Nevada Passes Judi Bola Online Gaming Bill

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Nevada lawmakers on Monday passed historic legislation that paves the way for legalized online gambling in the state.

The bill, which had been making its way through the state legislature over recent weeks, was caught last week in a legislative roadblock that threatened to kill the initiative. But hard work by its supporters and an effort to join the bill with another piece of legislature ultimately proved successful.

Senators voted 17-4 in favor of the Internet wagering measure, which had been attached to a work card bill for gaming employees to ensure its success. The bill then moved on to the governor’s office, where Governor Kenny Guinn is expected to give it the final stamp of approval in the next few days.

Opponents of the bill argued that the $500,000 licensing fees would prevent smaller casinos from entering the lucrative online gaming market. But supporters claim that the high price of entry will ensure that only reputable companies launch Internet gaming ventures.

Proponents of the bill have long argued that Nevada has a duty to lead the way in the growing field of online gaming. Bill Bible, president of the Nevada Resort Association, noted that, “The important thing is that [the bill] maintains Nevada’s leadership in legalized gaming throughout the world.”

This does not open the doors for the immediate launch of online casinos, however. The Nevada Gaming Commission must now draft and adopt a strict set of regulations before it was even in a position to offer Internet gambling licenses. That process could take anywhere from 18 to 24 months.

The state will also have to deal with the U.S. Department of Justice, which views online wagering as illegal. Brick-and-mortar casinos wanting to cash in on the highly lucrative online gaming market will likely challenge that position, however.

Stay tuned to for reactions from the interested parties as this story continues to develop.

Net Gambling’s Roller Coaster Ride

The past week has been a bit of a roller coaster ride in the world of online Judi Bola Online gambling, filled with a very significant high and a series of stomach-turning lows.

On the positive side, Nevada has finally given its approval to Internet gambling. The decision comes after months of wrangling, votes, near-collapses of the motion, and a final triumphant vote on Monday. The governor is expected to sign the bill into law in the next few days, opening the door for Nevada to be the first U.S. state to offer legal Internet wagering.

But there have also been a number of screaming drops that will make it more difficult to gamble online.

The first low came in California, where the state assembly last week approved a bill that will make Internet wagering a crime for Californians. Online casino companies will also be held liable for offering their services to Californians.

According to Assemblyman Dario Frommer, the bill’s author, the legislation will allow state and local prosecutors to “go after offshore gaming interests and make sure they are not taking advantage of our residents here.” The people of California must be thanking that someone is keeping them safe.

Things also appear to be moving backwards in Oregon. State legislators last week approved a bill that is intended to curb online gambling by making it more difficult to collect gaming debts.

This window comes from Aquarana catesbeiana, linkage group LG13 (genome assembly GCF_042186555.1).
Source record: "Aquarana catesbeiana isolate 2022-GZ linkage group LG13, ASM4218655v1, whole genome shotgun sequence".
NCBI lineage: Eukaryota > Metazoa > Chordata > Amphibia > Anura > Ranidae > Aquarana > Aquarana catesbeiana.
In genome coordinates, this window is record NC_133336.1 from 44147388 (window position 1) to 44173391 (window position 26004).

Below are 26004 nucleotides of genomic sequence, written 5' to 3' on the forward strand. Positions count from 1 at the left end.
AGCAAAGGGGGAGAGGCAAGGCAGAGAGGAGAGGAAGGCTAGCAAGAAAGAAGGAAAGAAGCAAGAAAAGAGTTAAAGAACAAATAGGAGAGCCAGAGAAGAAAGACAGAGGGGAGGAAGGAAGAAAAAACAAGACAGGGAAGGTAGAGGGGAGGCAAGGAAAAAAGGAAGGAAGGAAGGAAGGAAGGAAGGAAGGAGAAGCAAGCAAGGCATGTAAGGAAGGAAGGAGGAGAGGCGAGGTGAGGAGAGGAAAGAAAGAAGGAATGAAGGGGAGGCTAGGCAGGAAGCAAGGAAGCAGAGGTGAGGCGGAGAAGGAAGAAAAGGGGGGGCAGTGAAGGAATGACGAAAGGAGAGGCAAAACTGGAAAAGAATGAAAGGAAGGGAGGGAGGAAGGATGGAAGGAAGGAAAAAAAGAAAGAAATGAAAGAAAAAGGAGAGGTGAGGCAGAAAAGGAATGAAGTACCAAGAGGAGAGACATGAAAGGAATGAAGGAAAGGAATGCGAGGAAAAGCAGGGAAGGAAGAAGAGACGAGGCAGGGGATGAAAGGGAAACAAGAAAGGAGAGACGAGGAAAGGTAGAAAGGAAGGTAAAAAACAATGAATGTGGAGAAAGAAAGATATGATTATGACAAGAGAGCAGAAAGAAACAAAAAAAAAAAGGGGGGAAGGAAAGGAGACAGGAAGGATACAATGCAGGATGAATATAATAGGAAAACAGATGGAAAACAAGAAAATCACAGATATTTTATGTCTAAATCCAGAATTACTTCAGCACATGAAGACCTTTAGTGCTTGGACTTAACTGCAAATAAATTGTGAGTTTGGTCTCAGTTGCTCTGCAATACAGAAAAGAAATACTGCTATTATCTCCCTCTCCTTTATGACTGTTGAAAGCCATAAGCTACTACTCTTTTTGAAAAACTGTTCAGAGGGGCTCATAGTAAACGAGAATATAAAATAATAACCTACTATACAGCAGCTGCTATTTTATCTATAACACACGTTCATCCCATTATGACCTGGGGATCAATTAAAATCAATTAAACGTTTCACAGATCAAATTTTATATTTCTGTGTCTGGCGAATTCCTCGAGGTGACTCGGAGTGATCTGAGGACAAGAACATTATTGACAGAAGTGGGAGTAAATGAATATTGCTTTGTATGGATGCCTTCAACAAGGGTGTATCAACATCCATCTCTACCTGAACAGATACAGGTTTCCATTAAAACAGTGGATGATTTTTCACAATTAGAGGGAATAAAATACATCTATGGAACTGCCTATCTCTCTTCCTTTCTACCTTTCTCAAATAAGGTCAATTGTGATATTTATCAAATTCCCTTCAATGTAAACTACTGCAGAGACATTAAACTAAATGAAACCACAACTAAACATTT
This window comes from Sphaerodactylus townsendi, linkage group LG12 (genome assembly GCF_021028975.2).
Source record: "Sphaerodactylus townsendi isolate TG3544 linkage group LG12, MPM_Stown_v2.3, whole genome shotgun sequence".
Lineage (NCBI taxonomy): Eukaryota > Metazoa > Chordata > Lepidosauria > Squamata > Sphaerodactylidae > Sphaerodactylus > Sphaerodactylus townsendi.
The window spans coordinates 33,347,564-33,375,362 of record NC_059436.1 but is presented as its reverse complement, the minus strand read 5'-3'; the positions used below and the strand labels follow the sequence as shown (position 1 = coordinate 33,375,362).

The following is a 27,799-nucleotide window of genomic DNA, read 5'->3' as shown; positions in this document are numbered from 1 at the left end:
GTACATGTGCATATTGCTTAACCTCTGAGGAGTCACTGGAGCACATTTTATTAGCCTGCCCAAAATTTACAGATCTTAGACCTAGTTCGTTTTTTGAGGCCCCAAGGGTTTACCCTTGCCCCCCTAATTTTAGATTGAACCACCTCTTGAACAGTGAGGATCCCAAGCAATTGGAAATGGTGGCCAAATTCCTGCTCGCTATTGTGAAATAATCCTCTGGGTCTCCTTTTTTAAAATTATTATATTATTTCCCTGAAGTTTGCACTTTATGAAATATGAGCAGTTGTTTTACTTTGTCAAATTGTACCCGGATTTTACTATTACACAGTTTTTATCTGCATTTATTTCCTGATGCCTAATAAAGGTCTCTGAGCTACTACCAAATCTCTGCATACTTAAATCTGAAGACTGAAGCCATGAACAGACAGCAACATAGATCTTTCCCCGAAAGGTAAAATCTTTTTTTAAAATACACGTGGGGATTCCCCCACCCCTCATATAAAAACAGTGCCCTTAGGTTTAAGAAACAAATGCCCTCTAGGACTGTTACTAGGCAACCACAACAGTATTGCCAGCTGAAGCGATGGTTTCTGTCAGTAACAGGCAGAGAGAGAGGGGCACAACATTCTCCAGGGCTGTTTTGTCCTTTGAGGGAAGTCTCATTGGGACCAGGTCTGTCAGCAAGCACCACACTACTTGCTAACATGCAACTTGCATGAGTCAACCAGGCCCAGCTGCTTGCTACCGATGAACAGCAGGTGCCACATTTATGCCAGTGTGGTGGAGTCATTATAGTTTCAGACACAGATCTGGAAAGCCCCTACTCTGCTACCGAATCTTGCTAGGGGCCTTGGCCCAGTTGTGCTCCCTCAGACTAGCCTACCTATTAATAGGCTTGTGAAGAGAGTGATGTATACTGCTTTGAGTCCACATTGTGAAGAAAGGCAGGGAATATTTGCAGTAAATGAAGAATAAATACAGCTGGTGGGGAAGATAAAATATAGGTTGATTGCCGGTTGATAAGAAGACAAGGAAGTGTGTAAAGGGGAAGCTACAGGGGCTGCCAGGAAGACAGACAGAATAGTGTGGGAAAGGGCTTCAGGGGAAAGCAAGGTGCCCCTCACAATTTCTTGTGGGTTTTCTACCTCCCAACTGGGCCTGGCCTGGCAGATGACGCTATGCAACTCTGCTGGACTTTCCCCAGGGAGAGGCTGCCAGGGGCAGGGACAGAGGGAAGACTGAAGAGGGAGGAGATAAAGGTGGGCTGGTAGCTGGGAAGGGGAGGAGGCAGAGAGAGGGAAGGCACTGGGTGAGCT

The measure, which passed by a vote of 57-2, prohibits the collection of gambling debts through credit card payments, checks, or electronic fund transfers.

The ban will likely have more of an effect on credit card companies than casinos, however. Credit providers will be reluctant to allow Oregonians to make casino charges the companies won’t be able to collect on.

The final piece of bad news comes from a credit card company. Discover Card has just announced that it will no longer be processing transactions from online gambling sites. (Visa and MasterCard pulled the plug on gambling charges earlier this year.)

The decision comes on the heels of a lawsuit against Discover, launched by a player who racked up a $70,000 gambling debt. The man’s lawyer argued that the company was responsible for allowing the man to rack up the bill, rather than blaming the man for spending money he didn’t have.

According to the lawyer, “The greater evil is the credit card companies trying to make money off of people gambling online.”

The reality of the situation, however, is that this was likely an attempt to avoid paying the debt. Online gambling just proved to be a handy scapegoat.

But regardless of who was responsible, Discover will cease to do business with all online casinos rather than screen users. And that seems to be the way things are going all over the place.

The very nature of the Internet makes it difficult for both casinos and credit card companies to verify players’ locations. And as a result, they will stop offering their services to U.S. players and casinos, respectively, rather than risking lawsuits and fines.

The irony of this entire situation is that more than half of all online gamblers in the world are from the U.S. And that number doesn’t seem to be dwindling – in spite of the fact that it is illegal for residents of all 50 states to gambling on the Internet.

The reality of the situation is that American players will continue to gamble online, offshore casinos will still allow Americans to play, and Americans will find other ways to deposit money into their casino accounts. So while the credit card companies may have gotten off the ride, there are still lots of people who want to go for another spin.

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